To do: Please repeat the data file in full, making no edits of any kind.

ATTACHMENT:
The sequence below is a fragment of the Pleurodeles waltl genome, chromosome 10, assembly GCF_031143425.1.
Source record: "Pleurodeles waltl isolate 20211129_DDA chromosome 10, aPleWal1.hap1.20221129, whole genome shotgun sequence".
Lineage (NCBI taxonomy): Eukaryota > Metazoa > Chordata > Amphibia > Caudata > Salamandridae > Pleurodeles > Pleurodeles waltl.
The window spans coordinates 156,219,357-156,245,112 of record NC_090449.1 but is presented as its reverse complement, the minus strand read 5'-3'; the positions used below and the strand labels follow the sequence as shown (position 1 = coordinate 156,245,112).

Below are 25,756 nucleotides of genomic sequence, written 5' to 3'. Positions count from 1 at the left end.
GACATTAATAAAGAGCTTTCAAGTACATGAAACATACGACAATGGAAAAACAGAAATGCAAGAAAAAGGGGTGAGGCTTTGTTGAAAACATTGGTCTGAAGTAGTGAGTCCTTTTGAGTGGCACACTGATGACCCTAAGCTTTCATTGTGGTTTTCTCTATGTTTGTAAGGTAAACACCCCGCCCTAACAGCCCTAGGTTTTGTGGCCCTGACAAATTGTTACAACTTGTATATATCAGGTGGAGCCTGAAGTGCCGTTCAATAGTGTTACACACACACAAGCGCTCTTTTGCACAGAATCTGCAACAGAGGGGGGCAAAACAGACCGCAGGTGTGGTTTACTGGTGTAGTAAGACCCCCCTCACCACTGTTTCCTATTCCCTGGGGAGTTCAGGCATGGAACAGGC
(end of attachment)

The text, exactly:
The sequence below is a fragment of the Pleurodeles waltl genome, chromosome 10, assembly GCF_031143425.1.
Source record: "Pleurodeles waltl isolate 20211129_DDA chromosome 10, aPleWal1.hap1.20221129, whole genome shotgun sequence".
Lineage (NCBI taxonomy): Eukaryota > Metazoa > Chordata > Amphibia > Caudata > Salamandridae > Pleurodeles > Pleurodeles waltl.
The window spans coordinates 156,219,357-156,245,112 of record NC_090449.1 but is presented as its reverse complement, the minus strand read 5'-3'; the positions used below and the strand labels follow the sequence as shown (position 1 = coordinate 156,245,112).

Below are 25,756 nucleotides of genomic sequence, written 5' to 3'. Positions count from 1 at the left end.
GACATTAATAAAGAGCTTTCAAGTACATGAAACATACGACAATGGAAAAACAGAAATGCAAGAAAAAGGGGTGAGGCTTTGTTGAAAACATTGGTCTGAAGTAGTGAGTCCTTTTGAGTGGCACACTGATGACCCTAAGCTTTCATTGTGGTTTTCTCTATGTTTGTAAGGTAAACACCCCGCCCTAACAGCCCTAGGTTTTGTGGCCCTGACAAATTGTTACAACTTGTATATATCAGGTGGAGCCTGAAGTGCCGTTCAATAGTGTTACACACACACAAGCGCTCTTTTGCACAGAATCTGCAACAGAGGGGGGCAAAACAGACCGCAGGTGTGGTTTACTGGTGTAGTAAGACCCCCCTCACCACTGTTTCCTATTCCCTGGGGAGTTCAGGCATGGAACAGGC